Speaking to the Future: Piecing Together Intention in a Social Setting

A paper presented for the Doctor of Ministry Class, The Congregation as a Learning Community RE-602, Professors Deborah J. Kapp and M. Susan Harlow, Written by Stuart D. Smith at McCormick Theological Seminary


Frank Browning in his book The Culture of Desire analyses the stresses in the search for meaning and continuity in American life and in the gay subculture particularly. It is always difficult for a person who has been separated—often violently—from traditional modes of understanding family and community relatedness to step beyond being an isolated individual with no obligations or attachments and embrace the concept of a continuing community whether based on blood or affiliation. Browning refers to this struggle as the process of "reconstructing the extended family" (1994, 134-159). He chronicles several examples of gay men and lesbians attempting sometimes unsuccessfully to create new ways of connecting to human family when the biological family cannot or will not work for them.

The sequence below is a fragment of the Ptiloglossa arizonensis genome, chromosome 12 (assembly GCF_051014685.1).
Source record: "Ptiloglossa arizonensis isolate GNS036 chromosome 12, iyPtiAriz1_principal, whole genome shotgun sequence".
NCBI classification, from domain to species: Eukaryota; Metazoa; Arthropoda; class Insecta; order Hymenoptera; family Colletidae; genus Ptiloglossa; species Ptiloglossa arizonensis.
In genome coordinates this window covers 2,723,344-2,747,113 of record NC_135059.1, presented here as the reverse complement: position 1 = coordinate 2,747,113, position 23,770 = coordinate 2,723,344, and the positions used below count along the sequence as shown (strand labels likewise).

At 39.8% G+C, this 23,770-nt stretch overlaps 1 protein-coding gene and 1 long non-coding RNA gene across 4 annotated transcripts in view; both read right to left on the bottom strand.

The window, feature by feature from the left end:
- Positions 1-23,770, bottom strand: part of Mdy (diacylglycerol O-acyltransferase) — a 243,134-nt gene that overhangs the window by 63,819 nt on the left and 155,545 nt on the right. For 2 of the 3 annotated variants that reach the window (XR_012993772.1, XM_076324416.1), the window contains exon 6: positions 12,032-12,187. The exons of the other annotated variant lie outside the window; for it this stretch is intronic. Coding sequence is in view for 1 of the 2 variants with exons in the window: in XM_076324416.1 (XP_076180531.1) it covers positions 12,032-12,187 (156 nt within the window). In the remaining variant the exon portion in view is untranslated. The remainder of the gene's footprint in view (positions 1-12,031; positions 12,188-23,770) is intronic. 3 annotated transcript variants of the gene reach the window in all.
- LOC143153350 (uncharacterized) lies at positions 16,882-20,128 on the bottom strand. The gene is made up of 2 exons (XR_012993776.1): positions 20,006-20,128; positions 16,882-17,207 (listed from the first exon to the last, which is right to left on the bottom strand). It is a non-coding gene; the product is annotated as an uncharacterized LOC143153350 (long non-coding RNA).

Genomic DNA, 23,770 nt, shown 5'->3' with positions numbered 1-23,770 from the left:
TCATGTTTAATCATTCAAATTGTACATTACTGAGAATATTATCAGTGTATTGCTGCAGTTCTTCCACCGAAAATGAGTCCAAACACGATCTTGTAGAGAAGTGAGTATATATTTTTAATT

Even more obvious than the struggle of gay men and lesbians to discover or create community, is the struggle of being a teenager. Healthy adolescence is a time of "killing the biological family" (to paraphrase Freud). A young adult develops a healthy sense of self only as she or he differentiates from Mom and Dad—often with great pain. It is a time of rejecting a previous place in ones' family and hopefully finding a new way of relating to it.